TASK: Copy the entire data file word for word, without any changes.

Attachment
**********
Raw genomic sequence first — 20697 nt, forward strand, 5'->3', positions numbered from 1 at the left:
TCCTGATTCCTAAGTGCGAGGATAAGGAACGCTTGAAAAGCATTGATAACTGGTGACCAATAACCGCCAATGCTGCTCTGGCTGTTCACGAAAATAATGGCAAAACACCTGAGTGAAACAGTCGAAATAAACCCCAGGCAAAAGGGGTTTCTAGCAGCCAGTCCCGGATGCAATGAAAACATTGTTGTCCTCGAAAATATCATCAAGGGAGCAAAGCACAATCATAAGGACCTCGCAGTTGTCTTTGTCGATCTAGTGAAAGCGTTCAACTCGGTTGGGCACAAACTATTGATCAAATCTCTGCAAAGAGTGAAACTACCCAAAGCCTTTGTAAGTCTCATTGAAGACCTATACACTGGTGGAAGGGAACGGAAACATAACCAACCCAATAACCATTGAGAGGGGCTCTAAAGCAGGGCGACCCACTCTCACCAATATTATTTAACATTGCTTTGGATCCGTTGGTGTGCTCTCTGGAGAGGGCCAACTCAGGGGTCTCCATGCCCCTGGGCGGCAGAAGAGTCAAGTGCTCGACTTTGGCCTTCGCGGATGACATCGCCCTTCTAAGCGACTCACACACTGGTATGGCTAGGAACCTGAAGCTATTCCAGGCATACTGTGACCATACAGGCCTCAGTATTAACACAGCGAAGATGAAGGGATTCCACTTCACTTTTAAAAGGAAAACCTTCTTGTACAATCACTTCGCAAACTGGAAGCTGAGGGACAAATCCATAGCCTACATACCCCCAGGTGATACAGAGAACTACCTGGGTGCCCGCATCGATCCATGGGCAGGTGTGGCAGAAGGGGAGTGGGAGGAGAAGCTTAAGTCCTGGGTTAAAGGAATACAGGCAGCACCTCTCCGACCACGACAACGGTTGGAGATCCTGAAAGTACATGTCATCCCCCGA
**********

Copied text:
Raw genomic sequence first — 20697 nt, forward strand, 5'->3', positions numbered from 1 at the left:
TCCTGATTCCTAAGTGCGAGGATAAGGAACGCTTGAAAAGCATTGATAACTGGTGACCAATAACCGCCAATGCTGCTCTGGCTGTTCACGAAAATAATGGCAAAACACCTGAGTGAAACAGTCGAAATAAACCCCAGGCAAAAGGGGTTTCTAGCAGCCAGTCCCGGATGCAATGAAAACATTGTTGTCCTCGAAAATATCATCAAGGGAGCAAAGCACAATCATAAGGACCTCGCAGTTGTCTTTGTCGATCTAGTGAAAGCGTTCAACTCGGTTGGGCACAAACTATTGATCAAATCTCTGCAAAGAGTGAAACTACCCAAAGCCTTTGTAAGTCTCATTGAAGACCTATACACTGGTGGAAGGGAACGGAAACATAACCAACCCAATAACCATTGAGAGGGGCTCTAAAGCAGGGCGACCCACTCTCACCAATATTATTTAACATTGCTTTGGATCCGTTGGTGTGCTCTCTGGAGAGGGCCAACTCAGGGGTCTCCATGCCCCTGGGCGGCAGAAGAGTCAAGTGCTCGACTTTGGCCTTCGCGGATGACATCGCCCTTCTAAGCGACTCACACACTGGTATGGCTAGGAACCTGAAGCTATTCCAGGCATACTGTGACCATACAGGCCTCAGTATTAACACAGCGAAGATGAAGGGATTCCACTTCACTTTTAAAAGGAAAACCTTCTTGTACAATCACTTCGCAAACTGGAAGCTGAGGGACAAATCCATAGCCTACATACCCCCAGGTGATACAGAGAACTACCTGGGTGCCCGCATCGATCCATGGGCAGGTGTGGCAGAAGGGGAGTGGGAGGAGAAGCTTAAGTCCTGGGTTAAAGGAATACAGGCAGCACCTCTCCGACCACGACAACGGTTGGAGATCCTGAAAGTACATGTCATCCCCCGA